Nine people check into a deluxe health resort and spa for various personal reasons. They are promised dramatic results by the resort’s owner, but no one anticipates the morally-questionable things they’ll have to do in order to achieve them. Buckle up, y’all, it’s about to get weird…
Our cast of characters:
- Frances, a (dare we say, washed up?) former bestselling romance novelist, is feeling frantic and perhaps just slightly too dependent on her daily allotment of wine and chocolate.
- Ben and Jessica are a married couple who can’t quite seem to connect after winning a significant sum of money.
- Napoleon and Heather, along with their daughter Zoe, are trying to deal with overwhelming grief after a devastating loss.
- Carmel is obsessed with her weight after her husband dumped her for a woman half her age.
- Tony is a man’s man who’s in a rut. He fully acknowledges that he needs some help—but he’s not exactly thrilled to be at such a frou frou resort.
- Lars is a playboy. Also a wellness junkie. He does what he can to keep his body beautiful. You’re welcome.
The resort is run by Masha, an eccentric and luminous Eastern European woman who had a wake-up call to wellness in her former life as a business executive. She literally died from a heart attack at her desk and was resuscitated back to life. One of her senior resort assistants, Yao, is the paramedic who brought her back.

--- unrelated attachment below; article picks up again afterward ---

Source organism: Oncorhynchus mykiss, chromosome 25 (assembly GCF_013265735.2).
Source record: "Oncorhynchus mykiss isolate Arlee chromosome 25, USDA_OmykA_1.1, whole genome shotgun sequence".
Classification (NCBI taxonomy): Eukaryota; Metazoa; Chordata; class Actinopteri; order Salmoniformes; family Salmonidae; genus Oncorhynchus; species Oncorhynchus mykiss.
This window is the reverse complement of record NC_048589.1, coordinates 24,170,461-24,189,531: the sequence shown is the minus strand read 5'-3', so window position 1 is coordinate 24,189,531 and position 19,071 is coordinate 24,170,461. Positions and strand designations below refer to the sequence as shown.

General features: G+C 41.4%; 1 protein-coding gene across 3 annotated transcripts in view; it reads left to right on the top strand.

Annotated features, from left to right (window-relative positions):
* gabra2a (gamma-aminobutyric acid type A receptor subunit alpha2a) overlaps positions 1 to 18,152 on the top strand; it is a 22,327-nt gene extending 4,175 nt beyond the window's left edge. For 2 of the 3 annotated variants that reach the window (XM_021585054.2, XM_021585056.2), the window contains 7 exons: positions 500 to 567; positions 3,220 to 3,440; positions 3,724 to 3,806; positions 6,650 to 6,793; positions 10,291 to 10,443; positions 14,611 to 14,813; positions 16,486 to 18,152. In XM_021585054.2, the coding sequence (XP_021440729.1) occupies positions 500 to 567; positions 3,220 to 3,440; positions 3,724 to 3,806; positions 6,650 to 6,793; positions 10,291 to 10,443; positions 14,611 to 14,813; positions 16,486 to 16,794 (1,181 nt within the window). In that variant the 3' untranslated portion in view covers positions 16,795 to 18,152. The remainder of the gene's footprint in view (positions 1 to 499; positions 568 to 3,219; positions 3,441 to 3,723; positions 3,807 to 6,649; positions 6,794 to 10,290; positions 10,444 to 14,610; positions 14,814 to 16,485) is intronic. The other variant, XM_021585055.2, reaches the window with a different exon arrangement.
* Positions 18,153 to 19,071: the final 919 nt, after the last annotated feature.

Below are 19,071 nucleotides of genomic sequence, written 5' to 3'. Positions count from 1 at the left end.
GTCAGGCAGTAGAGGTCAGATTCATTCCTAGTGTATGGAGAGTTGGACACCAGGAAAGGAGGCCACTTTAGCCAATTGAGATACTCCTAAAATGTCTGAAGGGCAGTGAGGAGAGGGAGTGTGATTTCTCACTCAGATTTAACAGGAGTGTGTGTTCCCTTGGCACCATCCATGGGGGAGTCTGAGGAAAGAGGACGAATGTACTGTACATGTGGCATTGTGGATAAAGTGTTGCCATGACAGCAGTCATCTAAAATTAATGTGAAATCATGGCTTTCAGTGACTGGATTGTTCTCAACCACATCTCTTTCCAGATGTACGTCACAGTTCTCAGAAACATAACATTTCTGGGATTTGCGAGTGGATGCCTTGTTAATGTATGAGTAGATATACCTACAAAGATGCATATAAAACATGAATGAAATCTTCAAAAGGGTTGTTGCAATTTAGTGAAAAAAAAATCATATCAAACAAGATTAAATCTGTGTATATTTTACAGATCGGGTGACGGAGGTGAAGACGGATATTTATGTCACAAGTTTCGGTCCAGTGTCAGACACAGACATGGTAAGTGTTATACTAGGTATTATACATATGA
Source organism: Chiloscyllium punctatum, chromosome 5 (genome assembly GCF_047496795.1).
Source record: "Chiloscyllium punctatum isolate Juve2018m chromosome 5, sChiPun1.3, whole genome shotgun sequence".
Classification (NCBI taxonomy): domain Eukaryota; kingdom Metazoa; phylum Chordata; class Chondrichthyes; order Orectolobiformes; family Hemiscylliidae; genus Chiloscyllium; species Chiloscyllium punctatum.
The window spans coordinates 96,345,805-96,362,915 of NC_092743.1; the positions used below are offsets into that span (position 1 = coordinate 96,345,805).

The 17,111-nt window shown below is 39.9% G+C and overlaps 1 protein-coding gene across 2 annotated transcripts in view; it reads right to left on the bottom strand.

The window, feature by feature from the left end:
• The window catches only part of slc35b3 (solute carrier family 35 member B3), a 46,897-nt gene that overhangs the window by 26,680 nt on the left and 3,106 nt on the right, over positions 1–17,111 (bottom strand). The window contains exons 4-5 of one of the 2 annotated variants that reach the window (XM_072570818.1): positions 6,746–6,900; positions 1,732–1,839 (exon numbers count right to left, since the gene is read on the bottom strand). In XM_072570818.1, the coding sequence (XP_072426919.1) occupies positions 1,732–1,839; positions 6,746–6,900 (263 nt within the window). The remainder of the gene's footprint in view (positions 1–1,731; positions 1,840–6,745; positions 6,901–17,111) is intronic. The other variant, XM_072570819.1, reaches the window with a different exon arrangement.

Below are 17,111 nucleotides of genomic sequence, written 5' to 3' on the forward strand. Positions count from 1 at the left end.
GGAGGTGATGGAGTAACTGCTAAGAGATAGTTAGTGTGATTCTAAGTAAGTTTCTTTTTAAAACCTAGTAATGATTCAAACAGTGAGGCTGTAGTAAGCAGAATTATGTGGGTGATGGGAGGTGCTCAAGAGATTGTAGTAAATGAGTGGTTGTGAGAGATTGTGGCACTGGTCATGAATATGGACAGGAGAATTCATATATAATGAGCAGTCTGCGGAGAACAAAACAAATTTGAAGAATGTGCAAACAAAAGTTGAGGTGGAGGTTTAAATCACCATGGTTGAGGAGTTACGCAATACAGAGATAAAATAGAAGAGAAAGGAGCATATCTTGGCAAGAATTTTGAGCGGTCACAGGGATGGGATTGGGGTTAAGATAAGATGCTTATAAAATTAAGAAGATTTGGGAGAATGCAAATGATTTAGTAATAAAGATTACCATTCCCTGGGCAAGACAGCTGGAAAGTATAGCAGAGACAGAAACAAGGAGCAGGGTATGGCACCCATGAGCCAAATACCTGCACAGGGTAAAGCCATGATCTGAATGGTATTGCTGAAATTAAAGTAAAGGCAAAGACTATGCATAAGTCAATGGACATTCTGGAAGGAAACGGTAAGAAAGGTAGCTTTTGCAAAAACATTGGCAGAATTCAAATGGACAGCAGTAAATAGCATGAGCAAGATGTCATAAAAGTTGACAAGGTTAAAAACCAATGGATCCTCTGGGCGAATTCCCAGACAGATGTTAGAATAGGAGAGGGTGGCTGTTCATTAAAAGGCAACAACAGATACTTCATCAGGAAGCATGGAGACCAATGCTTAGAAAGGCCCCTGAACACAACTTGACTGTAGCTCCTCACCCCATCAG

If this seems like a lot of characters to keep straight, well, it is. Author Liane Moriarty takes pains to develop each of their stories, and it’s a lot of info to absorb. But it’s doable.
Each of the characters is unique and appealing in their own way, though not all are created equal. Frances is supposed to be our anchor, our main, and though I warmed up to her over time, she still annoyed me. I wasn’t impressed with almost all of the male characters either. I kept feeling like I was watching them through frosted glass, never fully getting to know them or understand their true motivations—they were mysteries even to themselves. The only exception was Yao. His backstory (and his weird little obsession with Masha) intrigued me.
By far, the strongest characters in the book are Heather and Zoe, the grieving mother and daughter—which I guess should come as no surprise. Creating believable and lovable, yet troubled and mysterious female characters is where Moriarty excels. Big Little Lies is the perfect example of that.
I had so much hope and expectation for Nine Perfect Strangers. After Big Little Lies, I think we all did. I wouldn’t say that this book is a total disappointment, but it wasn’t all it could have been either. Too many characters and such an outlandish plot meant that the story didn’t hit as deeply as I wanted it to. The book is quirky, fun, and entertaining, yes, but it left me feeling dissatisfied and wanting more. Oh well. I’m still excited for the next one.